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Vaping 101: Battery Safety

by Daniel Lofchick on June 15, 2020

Welcome to our Vaping 101 series, where we take a look at vaping basics. This series should be a helpful guide for vaping newbies, and a solid refresher for people who have been vaping for some time. We’re kicking off the series with a bang - well, actually, with a number of ways to avoid a bang. That’s right, we’re talking about battery safety.


Get the Right Batteries

Getting the right batteries for your vape can seem daunting at first, but it’s a relatively easy process if you know what you’re doing. Some vapes will come with their own batteries included; in these cases, you’ll simply buy the same batteries that were included with the vape. 


In many other instances, your vape mod won’t come with any batteries at all. It’s up to you to figure out which batteries will go with your vape - if you’re not sure, you can always ask us! Most vape mods work with 18650 lithium ion batteries. They’re named this because their size is 18 mm by 65 mm - the zero at the end tells you their shape (cylindrical). There are, however, vapes that take batteries of all kinds of different sizes - make sure you get the right ones, and don’t guess! Never exceed the amps of your battery when vaping.


You’ll want to make sure you use the same brand of battery together - in other words, always use batteries by the same manufacturer together. You’ll also want to make sure your batteries are properly wrapped (more on battery care later). Have batteries with nicked wrapping? Come visit our vape shop on St Mary's Winnipeg (or any of our other locations) and we’ll set you up with some new wrapping.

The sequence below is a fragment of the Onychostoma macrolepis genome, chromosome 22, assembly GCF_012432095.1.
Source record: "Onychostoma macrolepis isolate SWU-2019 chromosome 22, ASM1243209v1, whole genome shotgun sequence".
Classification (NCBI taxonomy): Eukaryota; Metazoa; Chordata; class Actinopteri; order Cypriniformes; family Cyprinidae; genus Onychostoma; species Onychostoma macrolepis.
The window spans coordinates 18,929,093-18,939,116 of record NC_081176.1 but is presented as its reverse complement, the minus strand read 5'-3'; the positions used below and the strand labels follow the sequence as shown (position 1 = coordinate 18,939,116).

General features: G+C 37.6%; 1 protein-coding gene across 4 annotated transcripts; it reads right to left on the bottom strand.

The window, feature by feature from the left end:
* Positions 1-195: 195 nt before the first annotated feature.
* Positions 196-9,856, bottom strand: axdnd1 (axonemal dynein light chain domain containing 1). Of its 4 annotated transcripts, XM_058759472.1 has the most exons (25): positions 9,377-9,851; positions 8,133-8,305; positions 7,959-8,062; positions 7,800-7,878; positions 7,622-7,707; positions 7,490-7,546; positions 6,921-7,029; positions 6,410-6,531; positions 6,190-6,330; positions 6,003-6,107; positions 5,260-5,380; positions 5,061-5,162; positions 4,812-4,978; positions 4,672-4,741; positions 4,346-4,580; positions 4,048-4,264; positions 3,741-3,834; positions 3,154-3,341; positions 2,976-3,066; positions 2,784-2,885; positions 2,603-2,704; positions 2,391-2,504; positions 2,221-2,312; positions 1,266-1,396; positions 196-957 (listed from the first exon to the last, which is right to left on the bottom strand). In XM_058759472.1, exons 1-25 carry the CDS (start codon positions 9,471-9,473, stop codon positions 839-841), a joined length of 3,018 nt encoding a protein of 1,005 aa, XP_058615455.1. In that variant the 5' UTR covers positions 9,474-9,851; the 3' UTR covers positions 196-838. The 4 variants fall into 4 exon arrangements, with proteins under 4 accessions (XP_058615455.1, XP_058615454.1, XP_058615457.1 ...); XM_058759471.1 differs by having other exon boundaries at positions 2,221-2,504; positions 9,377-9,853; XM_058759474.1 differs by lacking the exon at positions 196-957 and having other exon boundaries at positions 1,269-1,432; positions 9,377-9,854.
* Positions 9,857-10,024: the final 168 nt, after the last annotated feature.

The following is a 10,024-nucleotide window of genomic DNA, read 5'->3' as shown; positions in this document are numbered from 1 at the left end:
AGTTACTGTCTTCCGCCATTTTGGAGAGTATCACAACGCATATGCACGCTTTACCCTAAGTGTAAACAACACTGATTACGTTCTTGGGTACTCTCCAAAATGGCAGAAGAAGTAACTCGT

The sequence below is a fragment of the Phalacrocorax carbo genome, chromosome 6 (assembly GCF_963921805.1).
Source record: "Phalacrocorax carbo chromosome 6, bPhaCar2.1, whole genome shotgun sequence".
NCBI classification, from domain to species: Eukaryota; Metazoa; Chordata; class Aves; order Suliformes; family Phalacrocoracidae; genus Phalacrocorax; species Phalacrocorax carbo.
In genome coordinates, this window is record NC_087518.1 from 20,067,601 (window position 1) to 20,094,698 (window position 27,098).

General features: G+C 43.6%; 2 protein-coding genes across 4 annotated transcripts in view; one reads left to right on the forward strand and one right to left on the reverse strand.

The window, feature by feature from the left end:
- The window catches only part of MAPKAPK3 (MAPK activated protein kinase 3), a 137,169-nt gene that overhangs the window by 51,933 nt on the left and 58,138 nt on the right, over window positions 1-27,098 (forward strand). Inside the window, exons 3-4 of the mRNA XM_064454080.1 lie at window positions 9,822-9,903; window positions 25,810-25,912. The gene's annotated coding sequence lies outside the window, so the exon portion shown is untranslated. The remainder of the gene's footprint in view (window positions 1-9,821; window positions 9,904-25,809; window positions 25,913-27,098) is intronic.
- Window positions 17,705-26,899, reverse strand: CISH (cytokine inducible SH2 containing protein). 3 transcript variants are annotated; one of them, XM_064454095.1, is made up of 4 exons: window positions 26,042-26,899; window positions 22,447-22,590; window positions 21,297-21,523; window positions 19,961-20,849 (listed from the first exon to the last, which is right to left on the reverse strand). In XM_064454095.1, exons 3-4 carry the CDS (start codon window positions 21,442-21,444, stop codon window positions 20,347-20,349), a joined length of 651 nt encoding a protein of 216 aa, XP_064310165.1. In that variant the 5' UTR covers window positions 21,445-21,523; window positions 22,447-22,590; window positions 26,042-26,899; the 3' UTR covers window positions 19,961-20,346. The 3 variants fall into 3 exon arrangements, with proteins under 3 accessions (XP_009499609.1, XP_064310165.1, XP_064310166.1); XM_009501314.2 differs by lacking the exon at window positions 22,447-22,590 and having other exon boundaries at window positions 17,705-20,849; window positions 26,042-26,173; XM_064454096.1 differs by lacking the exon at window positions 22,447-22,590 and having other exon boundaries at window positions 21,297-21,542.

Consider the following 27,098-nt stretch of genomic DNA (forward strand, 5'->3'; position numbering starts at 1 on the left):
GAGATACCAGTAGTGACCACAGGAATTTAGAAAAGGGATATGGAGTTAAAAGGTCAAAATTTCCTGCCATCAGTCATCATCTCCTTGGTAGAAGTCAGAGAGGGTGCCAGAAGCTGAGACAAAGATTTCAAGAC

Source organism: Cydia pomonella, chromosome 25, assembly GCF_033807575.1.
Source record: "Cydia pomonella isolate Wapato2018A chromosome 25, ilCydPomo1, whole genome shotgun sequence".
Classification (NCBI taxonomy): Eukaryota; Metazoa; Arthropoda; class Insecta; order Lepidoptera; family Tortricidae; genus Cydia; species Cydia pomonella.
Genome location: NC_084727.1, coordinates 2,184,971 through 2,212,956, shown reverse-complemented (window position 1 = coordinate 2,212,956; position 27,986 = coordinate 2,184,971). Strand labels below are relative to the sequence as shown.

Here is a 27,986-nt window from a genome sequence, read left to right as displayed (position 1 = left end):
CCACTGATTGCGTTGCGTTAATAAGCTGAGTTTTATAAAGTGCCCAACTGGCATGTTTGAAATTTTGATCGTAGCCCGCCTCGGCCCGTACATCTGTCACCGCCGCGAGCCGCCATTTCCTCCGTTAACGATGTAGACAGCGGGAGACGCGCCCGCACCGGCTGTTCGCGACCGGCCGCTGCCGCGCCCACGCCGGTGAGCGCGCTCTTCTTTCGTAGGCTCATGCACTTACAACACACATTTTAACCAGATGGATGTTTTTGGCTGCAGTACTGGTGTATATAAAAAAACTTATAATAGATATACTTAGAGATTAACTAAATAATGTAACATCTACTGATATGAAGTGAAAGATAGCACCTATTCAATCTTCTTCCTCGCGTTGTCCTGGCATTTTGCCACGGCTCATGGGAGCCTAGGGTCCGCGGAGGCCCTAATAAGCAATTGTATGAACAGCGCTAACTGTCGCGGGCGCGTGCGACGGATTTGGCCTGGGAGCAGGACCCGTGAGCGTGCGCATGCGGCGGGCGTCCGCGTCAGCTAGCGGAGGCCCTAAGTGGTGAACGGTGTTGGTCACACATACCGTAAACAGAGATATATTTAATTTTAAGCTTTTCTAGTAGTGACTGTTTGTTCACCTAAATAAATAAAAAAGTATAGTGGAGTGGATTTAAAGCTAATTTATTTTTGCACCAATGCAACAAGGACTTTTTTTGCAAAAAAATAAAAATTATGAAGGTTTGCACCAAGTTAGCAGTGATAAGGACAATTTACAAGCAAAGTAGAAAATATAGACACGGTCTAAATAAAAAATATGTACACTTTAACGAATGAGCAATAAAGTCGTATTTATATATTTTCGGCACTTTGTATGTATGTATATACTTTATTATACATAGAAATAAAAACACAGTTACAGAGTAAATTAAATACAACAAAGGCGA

Charging Your Batteries

When it comes to battery chargers, there are plenty of options on the market. You’ll, of course, want to pick one with the right voltage and size for your batteries (which you can identify on the battery wrap). There are a number of chargers on the market that can handle a variety of different types of batteries, which can be incredibly useful if you have a number of different mods.


Charging batteries should be safe, but it isn’t always. Never charge your batteries overnight, and never leave charging batteries unattended. Get a charger with safety features that stop it from overcharging batteries.


You may have heard that it’s best to charge batteries after they’ve been fully depleted - this is a common misconception. You should charge your battery when its life is around 10% (preferably, around 50%, but we know most people aren’t going to be too keen on that). Don’t try to push it by using it when it’s not charged. 


Never charge your batteries on a flammable surface!


Caring for Your Batteries

You should have a dedicated carrying case for your batteries - don’t store them in your vape when you’re not using it. A carrying case can help protect your batteries from accidental reactions - metal in your pocket, for example, could react with your vape batteries if they’re not encased. Plastic battery cases are relatively inexpensive and widely available.


Never use a battery that’s been nicked, that isn’t properly wrapped, or that doesn’t seem to be charging properly. The more often you use damaged or defective batteries, the more likely you are to have safety problems.


Never use your vape when it’s too hot or too cold out. In Winnipeg, that means being very careful about how often you vape outside in the wintertime; your batteries might not perform properly in -50 degrees Celsius. Generally, you’ll be okay if you’re above freezing and below +50 degree weather, but be extremely cautious on the tail end of cold or hot weather.


Never ever EVER use a cell phone charger or any other charger that isn’t specifically made for your vape to charge your vape.


All these rules are for your safety. Vape batteries aren’t like most batteries; they’re largely purchased wholesale. Vapes themselves are highly customizable and feature a number of interchangeable parts. You’re in the realm of tinkerers, here, and that means safety should be your top priority. Explosions do happen, but if you’re smart and safe, the chances of one happening to your vape are exceedingly low. 

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